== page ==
It’s a rather disturbing photo, I know. But no less disturbing (not to mention traumatizing) to have your fairy godmother bludgeoned to death with purely malicious intent right before your eyes. I know, I know, fairy godmothers aren’t real. But they are very real to many and more children than you know. Fairy godmothers provide children angelic guardians who watch over them, cheer for their successes, ignore their faults and provide celestial comfort when things go wrong. They’re easier to talk to than the man with the long beard sitting atop heaven’s throne. They hold the very best of children’s hopes and aspirations, listening to worries and carrying prayers on their wings with no judgement about the request. Tinker Bells of magical thinking making anything imaginable possible. So what happens when their wings get clipped, their hands tied? What happens when your fairy godmother is murdered?
I was recently in IKEA, where, before I attended to shopping, I dropped off my own sweet bundle of joy in the children’s play area. Having successfully bestowed upon my child the confidence to enter smaland by herself, I walked away and passed a tall thin woman whose arm was diabolically bent, whose hand held a tightly twisted pinch of the ear of a boy who could only have been her son. As she twisted his reddening ear, pulling him slightly off the ground, she hissed something in another language close to his face. I did not recognize or understand the language, but I got the gist. She was not pleased. I stopped for a moment, staring purposefully at her in hopes that being witnessed would be enough to shame her into better behavior. It didn’t. Even though I stood no more than a foot away from her transfixed with a look of horrified, angry judgment on my face, such was her anger that she couldn’t see past it. I hesitated for what felt like several moments, considering intervening, frantically thinking of what I could say, how I could intercede and interfere with her parenting(sic). But I didn’t. I was a craven, a coward. Tongue-tied and guilty, I walked away.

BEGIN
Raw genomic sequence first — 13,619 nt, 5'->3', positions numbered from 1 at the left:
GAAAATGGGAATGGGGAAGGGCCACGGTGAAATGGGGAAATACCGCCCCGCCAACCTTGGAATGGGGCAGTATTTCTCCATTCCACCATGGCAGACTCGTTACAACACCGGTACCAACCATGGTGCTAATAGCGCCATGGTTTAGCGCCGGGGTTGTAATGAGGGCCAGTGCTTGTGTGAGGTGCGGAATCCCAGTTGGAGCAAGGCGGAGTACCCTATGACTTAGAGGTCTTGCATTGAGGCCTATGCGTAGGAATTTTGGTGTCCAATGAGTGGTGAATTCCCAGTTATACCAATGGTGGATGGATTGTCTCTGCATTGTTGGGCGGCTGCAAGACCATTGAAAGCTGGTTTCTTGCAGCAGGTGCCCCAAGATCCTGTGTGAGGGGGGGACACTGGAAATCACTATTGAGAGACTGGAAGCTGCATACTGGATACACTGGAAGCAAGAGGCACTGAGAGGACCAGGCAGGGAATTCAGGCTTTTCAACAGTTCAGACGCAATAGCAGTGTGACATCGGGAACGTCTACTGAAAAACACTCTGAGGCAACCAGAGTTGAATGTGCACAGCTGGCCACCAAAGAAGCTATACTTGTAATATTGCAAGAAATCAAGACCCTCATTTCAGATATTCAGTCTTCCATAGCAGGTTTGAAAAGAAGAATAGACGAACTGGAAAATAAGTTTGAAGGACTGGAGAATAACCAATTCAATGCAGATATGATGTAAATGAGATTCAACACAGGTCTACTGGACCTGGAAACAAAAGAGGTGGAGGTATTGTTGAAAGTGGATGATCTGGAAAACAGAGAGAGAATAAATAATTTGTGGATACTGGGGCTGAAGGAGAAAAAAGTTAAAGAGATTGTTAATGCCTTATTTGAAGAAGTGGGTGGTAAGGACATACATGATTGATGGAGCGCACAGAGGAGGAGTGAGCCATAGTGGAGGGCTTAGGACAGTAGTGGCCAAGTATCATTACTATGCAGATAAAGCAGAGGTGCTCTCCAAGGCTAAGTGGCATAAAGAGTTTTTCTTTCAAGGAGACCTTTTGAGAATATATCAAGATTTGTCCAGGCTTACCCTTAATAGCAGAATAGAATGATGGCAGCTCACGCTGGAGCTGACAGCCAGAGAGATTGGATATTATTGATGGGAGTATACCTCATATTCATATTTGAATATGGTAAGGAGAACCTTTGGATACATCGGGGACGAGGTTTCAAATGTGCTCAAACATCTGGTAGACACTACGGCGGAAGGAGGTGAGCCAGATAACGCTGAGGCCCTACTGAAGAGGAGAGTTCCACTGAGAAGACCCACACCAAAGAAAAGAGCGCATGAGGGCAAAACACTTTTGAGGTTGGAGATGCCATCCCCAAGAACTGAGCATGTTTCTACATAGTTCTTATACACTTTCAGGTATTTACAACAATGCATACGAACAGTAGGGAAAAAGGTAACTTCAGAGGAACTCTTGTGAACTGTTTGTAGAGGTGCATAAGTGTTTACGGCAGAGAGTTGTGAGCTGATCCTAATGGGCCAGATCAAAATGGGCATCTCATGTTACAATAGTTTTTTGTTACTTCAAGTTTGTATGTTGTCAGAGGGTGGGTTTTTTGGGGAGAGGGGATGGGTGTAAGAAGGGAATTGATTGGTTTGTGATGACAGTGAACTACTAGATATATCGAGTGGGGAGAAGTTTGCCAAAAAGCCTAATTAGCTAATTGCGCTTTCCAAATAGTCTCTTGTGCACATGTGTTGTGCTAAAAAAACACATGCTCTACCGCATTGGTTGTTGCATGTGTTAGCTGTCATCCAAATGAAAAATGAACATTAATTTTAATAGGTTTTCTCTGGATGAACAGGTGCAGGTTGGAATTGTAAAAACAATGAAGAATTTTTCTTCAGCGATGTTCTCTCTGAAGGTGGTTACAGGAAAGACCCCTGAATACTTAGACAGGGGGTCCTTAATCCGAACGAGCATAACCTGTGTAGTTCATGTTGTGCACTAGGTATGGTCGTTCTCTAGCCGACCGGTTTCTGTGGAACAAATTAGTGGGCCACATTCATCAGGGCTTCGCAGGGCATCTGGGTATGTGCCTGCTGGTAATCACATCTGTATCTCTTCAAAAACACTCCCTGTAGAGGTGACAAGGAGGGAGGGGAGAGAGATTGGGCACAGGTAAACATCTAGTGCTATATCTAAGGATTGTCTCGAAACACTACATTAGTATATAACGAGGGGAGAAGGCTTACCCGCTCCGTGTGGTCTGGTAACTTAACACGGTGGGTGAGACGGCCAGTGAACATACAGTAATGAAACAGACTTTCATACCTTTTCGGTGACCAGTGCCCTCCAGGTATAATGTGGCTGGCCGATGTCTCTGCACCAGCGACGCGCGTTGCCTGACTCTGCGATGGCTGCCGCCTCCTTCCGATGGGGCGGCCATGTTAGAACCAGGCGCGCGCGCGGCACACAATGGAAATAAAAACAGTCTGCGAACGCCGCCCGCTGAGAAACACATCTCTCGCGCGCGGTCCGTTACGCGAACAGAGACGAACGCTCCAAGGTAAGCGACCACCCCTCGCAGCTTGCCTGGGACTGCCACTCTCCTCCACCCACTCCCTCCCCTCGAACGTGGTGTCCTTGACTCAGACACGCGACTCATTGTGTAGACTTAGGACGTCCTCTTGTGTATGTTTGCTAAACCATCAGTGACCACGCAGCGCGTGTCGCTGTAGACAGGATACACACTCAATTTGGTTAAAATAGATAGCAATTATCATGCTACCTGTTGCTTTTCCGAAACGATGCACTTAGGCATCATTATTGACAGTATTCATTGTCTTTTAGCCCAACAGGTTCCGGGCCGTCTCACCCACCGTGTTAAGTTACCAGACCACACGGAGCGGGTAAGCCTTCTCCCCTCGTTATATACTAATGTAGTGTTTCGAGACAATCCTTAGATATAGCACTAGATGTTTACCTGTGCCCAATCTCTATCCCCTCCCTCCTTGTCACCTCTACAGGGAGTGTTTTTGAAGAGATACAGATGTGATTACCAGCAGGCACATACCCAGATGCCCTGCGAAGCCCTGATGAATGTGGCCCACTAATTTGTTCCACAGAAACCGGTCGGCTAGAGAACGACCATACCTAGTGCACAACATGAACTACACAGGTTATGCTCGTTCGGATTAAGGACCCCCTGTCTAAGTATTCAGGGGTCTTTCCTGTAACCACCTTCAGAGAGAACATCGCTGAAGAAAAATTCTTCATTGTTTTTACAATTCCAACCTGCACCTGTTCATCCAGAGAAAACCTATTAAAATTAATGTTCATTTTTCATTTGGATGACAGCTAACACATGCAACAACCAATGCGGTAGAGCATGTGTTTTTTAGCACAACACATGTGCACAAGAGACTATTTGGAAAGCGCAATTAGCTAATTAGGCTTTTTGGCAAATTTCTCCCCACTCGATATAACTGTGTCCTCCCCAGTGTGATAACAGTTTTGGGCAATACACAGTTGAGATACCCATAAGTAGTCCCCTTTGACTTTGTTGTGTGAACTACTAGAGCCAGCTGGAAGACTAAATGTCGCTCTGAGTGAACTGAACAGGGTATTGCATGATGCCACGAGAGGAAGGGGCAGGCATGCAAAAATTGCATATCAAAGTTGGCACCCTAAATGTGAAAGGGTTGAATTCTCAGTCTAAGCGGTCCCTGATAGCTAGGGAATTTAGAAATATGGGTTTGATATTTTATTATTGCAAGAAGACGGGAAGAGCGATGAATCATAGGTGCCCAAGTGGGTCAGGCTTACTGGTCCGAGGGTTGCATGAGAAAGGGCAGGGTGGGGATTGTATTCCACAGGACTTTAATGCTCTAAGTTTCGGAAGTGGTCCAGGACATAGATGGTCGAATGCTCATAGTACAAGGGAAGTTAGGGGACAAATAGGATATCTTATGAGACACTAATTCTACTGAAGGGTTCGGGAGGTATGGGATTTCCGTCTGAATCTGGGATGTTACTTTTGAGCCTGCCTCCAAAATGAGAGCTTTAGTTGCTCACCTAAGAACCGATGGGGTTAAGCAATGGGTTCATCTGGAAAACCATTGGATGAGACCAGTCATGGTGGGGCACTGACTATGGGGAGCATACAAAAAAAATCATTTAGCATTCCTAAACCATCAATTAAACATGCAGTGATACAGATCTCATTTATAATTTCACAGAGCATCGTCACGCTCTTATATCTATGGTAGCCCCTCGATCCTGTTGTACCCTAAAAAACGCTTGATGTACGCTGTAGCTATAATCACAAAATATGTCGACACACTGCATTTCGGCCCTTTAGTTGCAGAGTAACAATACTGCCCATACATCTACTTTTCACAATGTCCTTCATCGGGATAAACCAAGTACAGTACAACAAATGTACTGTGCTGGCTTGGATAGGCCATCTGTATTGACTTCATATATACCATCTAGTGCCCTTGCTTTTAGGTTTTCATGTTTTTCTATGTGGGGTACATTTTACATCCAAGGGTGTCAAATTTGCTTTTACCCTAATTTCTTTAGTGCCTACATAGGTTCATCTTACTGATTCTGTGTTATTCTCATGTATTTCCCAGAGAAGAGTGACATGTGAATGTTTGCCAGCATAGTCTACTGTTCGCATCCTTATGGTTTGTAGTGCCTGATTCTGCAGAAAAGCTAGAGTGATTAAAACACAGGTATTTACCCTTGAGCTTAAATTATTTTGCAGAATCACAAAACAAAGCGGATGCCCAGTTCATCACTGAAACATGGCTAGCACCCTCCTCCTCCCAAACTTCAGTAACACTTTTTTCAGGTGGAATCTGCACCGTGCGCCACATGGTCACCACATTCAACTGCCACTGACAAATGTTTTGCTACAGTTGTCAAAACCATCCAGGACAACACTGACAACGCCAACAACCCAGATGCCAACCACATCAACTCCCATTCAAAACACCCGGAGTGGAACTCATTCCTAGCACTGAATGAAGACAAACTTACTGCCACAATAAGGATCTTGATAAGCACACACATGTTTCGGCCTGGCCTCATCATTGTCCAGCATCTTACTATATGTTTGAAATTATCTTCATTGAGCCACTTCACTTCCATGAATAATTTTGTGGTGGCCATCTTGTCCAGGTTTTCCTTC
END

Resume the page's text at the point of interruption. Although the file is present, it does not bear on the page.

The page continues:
A few weeks after that I was at the playground in our neighborhood with my same said bundle and as she played happily, racing up and down and around the structures, I witnessed another unfortunate episode of parenting(sic): A young, ragged, harsh-looking woman with a cell phone cradled between cheek and shoulder, holding in one hand a lit cigarette (the hand holding the cigarette was perched over the handle of a stroller in which was a slumbering baby) while in the other she held the shoulder-fabric of her son’s sweatshirt, shaking him roughly enough to throw off his balance. In that same hateful hissing as the woman in IKEA, but in English, she said something to the effect of, “I’m telling you that if you don’t cut the fucking shit you’re going to get your ass kicked when you go to school for acting like such a fucking girl!” A tattooed bedraggled young man hovered behind her submissively making gestures that might have been interpreted as an overture of assistance. I looked away while watching through the periphery of my vision as I prayed that my own child would not overhear or become interested enough to, in her child’s innocence, approach them and bluntly ask what was going on.